Alba Oliva was born in Córdoba on May 13, 1980.
After finishing her studies in Fine Arts at the Mateo Inurria School of Applied Arts and Artistic Trades (Córdoba) in 1998, the author acquired a Diploma in Primary Education as well as in Music Education from the UCO (University of Córdoba, 2001). She joined the National Police Corps in 2005 driven by a strong vocation, without neglecting all her artistic concerns. She is the author of the novel "The color of rhythm" (Editorial Amarante, 2018). Likewise, he has published more than twenty stories in a cultural magazine with diffusion in the United States, a good part of Latin America and Europe.
He has combined his profession as a police officer with the artistic world, exhibiting his collections of oil paintings on canvas in different rooms, showing his short films (for which he composed his music) and, above all, developing literary creativity.
They bought the house eleven years ago, a huge house on the outskirts. They thought to fill it with children, boys and girls who would flood it with laughter, running around, tantrums; breakfasts, lunches and dinners at a large table, where chaos and joy reigned in unison. But they couldn't have children. They tried in every possible way. There was no way.
They loved each other, and that was enough for them. They went horseback riding, played with their dog, watched movies with their cats. They were a fully happy couple.
One stormy night, heartbreaking thunder woke Lara. Her husband was sleeping soundly. She hugged him to sleep. A strange sound stopped him. It came from below. Some of the cats, she thought. He got up from the bed and went down to open one of the cats trying to get in through one of the windows. The cats were all on the sofa in the living room. That sound again. He did not identify the place of origin, until one of the glass jars that was in the basement fell to the ground. Lara crept down the ladder, saw the fractured container and all the nails it had contained scattered on the floor. A shadow from the corner of her eye alerted her. He ran for the stairs, hurried up. She went to the bedroom and woke her husband. They both went downstairs again, searched the basement. There was no one. Still they called the police. Agents searched the entire house. Lara and Daniel were reassured that everything was in order.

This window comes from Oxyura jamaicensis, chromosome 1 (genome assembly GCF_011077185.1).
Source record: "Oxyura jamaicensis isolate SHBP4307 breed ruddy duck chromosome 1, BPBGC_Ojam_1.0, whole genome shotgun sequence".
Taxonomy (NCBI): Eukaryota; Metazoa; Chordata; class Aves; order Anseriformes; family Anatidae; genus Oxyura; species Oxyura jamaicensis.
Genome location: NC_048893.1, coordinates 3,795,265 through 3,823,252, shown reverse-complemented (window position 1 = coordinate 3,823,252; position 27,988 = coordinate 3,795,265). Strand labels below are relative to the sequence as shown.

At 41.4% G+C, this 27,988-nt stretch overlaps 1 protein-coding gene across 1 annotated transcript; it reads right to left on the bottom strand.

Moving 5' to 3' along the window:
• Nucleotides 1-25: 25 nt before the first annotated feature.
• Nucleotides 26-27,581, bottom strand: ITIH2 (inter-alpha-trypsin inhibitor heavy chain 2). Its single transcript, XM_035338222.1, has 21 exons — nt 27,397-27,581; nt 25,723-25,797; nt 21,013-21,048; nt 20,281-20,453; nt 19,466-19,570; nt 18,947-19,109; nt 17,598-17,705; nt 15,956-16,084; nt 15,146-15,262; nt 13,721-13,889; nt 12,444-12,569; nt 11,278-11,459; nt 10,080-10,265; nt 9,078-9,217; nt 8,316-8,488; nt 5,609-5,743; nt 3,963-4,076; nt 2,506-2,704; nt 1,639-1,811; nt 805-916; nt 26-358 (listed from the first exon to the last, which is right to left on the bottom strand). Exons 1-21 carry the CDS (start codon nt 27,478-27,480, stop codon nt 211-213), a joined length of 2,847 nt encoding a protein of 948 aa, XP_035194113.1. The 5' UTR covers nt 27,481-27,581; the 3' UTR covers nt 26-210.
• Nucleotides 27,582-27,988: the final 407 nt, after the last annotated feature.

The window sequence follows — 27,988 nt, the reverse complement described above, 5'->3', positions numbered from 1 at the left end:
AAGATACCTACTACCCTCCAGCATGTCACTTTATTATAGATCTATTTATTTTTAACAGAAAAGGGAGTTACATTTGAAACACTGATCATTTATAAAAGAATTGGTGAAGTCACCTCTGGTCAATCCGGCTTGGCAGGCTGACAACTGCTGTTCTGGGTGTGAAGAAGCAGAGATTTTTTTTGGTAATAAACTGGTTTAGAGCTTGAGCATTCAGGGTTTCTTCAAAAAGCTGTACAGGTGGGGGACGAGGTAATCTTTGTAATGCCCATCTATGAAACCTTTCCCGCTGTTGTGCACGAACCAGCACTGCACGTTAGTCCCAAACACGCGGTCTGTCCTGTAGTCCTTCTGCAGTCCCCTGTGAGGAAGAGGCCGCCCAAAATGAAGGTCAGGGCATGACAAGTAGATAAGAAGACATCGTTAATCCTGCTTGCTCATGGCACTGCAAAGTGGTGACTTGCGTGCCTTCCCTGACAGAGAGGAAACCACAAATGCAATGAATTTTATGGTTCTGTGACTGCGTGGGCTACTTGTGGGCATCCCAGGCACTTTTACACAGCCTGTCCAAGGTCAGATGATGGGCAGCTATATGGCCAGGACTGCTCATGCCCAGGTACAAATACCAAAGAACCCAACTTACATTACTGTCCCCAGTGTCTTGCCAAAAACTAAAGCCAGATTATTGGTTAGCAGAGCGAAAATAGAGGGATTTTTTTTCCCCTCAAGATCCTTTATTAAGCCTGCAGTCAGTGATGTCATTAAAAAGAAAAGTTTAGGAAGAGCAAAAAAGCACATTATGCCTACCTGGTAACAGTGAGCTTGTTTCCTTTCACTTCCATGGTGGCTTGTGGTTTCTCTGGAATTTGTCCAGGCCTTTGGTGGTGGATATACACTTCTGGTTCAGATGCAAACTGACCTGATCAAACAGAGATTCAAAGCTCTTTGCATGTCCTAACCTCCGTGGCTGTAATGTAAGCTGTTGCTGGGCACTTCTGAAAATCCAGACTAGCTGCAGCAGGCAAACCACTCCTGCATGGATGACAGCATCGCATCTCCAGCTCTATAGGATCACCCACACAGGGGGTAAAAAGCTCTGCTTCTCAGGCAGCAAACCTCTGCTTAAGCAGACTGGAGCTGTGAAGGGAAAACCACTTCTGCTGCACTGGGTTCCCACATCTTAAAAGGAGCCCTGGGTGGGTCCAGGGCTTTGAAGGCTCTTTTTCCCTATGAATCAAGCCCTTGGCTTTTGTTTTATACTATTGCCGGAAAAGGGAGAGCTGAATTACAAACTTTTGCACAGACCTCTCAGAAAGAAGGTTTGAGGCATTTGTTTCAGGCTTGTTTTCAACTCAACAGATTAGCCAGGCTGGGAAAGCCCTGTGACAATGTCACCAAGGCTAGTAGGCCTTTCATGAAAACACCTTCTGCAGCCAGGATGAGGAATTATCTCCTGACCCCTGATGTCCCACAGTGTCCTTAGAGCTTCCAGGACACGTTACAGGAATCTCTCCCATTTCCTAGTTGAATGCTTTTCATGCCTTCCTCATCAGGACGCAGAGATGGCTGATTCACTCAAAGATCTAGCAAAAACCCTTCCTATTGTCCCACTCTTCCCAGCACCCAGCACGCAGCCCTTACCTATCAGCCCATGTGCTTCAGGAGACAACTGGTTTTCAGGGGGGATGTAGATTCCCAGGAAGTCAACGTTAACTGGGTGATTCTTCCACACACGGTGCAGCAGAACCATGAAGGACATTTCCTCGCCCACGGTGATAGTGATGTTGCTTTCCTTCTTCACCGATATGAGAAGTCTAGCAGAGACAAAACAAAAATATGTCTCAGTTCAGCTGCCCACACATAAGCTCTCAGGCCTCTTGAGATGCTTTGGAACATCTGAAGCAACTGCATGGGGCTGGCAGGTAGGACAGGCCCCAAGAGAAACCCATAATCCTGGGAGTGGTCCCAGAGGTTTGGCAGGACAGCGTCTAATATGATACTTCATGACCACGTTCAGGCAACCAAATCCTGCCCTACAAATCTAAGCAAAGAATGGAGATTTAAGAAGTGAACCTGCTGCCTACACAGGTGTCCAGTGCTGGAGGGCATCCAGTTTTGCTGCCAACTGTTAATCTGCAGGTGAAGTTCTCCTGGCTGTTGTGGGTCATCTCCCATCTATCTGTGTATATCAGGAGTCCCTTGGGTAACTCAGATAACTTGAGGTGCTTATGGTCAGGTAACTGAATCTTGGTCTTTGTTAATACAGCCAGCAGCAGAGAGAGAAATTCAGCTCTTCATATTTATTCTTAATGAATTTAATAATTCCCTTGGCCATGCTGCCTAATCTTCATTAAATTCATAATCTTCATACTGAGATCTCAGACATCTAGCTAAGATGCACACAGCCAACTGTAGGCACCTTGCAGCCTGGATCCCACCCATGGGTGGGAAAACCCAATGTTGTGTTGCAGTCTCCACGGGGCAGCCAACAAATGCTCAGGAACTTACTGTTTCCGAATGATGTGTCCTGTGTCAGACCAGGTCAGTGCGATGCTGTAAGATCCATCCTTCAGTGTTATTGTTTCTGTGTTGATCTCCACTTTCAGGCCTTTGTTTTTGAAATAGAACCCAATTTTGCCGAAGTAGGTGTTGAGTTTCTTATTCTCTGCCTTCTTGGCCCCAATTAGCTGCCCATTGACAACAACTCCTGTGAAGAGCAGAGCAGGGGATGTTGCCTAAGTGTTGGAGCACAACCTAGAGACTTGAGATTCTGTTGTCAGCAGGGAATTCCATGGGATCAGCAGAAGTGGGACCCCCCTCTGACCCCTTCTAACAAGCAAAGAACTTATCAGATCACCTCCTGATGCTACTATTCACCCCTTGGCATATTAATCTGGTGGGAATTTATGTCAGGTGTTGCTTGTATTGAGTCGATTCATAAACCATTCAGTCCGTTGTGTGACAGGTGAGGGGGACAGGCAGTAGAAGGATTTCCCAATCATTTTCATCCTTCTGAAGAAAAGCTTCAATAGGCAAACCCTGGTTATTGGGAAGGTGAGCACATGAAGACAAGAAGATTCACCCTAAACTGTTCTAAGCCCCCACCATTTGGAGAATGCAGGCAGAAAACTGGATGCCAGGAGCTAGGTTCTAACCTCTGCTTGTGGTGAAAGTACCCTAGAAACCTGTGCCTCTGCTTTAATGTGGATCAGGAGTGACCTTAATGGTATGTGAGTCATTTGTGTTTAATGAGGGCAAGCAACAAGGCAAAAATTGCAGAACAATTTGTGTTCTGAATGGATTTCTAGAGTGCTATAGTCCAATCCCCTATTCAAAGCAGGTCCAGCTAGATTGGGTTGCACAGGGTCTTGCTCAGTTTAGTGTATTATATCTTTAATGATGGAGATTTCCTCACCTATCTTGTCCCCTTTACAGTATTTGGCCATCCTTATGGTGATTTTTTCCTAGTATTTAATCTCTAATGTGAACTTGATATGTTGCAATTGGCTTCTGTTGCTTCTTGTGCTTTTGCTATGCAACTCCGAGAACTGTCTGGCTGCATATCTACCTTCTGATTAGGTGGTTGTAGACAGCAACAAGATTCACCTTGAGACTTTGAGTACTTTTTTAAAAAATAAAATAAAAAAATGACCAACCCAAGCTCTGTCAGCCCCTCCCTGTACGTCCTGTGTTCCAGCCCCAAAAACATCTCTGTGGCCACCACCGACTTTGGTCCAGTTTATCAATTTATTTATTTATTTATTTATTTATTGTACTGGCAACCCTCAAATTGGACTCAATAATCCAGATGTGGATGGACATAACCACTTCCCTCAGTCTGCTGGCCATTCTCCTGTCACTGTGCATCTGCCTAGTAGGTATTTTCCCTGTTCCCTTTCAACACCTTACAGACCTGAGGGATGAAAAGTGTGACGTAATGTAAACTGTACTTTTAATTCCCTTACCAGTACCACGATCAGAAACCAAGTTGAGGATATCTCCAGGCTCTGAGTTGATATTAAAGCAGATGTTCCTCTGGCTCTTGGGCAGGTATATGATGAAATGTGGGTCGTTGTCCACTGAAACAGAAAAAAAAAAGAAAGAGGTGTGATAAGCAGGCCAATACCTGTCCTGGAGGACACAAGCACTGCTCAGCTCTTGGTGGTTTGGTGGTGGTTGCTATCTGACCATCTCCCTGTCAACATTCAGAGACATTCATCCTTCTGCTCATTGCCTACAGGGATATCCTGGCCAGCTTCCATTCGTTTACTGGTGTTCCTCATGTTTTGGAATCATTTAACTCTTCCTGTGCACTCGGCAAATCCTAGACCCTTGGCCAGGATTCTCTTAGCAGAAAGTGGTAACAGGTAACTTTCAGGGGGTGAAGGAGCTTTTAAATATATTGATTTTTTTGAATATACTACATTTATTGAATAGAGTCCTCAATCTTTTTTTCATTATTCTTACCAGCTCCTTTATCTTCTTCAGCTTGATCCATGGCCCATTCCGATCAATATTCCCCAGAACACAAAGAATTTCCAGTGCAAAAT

The sounds did not stop during the subsequent nights. As the days went by, they not only felt in the basement, but also in the rest of the home. Cats, Daniel said.
Lara fell ill with the flu, she had to stay in bed for a week. During that time she would remain alone in that big house for a long time.
One morning, shortly after her husband left for work, Lara heard a whisper in the kitchen. She called her husband on the phone, it would take at least an hour to get back. The woman went out to the street to wait for him, she was terrified, she never believed in ghosts, but that made her think about everything she never noticed. The dog entered the house wagging his tail, as if someone he knew was inside. Lara followed him. The dog scratched at the cellar door to try to open it. When its owner opened it, she hurried in, got out and went to the ventilation shaft. He barked nonstop staring at the vents. Lara inserted her fingers between the spaces in the duct cover; it didn't take long to remove it. He picked up a flashlight, lit up the interior. What she saw made her jump back in shock, tripped over a box and fell to the ground on her breech. Little by little, someone whom Lara kept shining with her flashlight came out of the dark hole: a nine-year-old boy. A spirit, he thought. A spirit that caresses my dog; they know each other well, he kept thinking.
No ghost, he was an orphan child, his parents had died, they were destitute. He walked from the city to the town, and from the town to the house, where he took refuge. At night he had gone out to feed himself with the first thing he found in the refrigerator. He spent long periods with the cats and the dog.
The couple decided to adopt him, but it could not be: many families on the waiting list. But before being adopted by one of those families, Lara and Daniel were his foster parents. They enjoyed that time every moment, grateful for everything that little Victor gave them, especially something that changed their lives: a new vision of fatherhood and motherhood; they decided to process an adoption. Victor taught them in a few months that they could be parents without any blood connection, the important thing is not DNA, the real connection is love, wherever it comes from, whatever it may be. Neither biological nor adoptive parents, they would not be labeled, they would simply be parents.
The process was long, it took a few years. Finally Angela came into their lives, and filled their house with laughter, tantrums, games ...
Click here to purchase it
"Those who look at the stars" is a police thriller where several cases take place based on real events, one of them being the backbone of much of the novel. The plot moves in a choral story in which six main characters have only one gesture in common: looking at the stars in moments of consternation. The author compares the gradual or sudden connection of the characters with the way in which the stars, nebulae and other objects in the cosmos interact with each other, driven by practically the same laws.
The afterlife, with the narration of several near-death experiences, will be a constant throughout the novel, with all the amalgam of twists that this entails.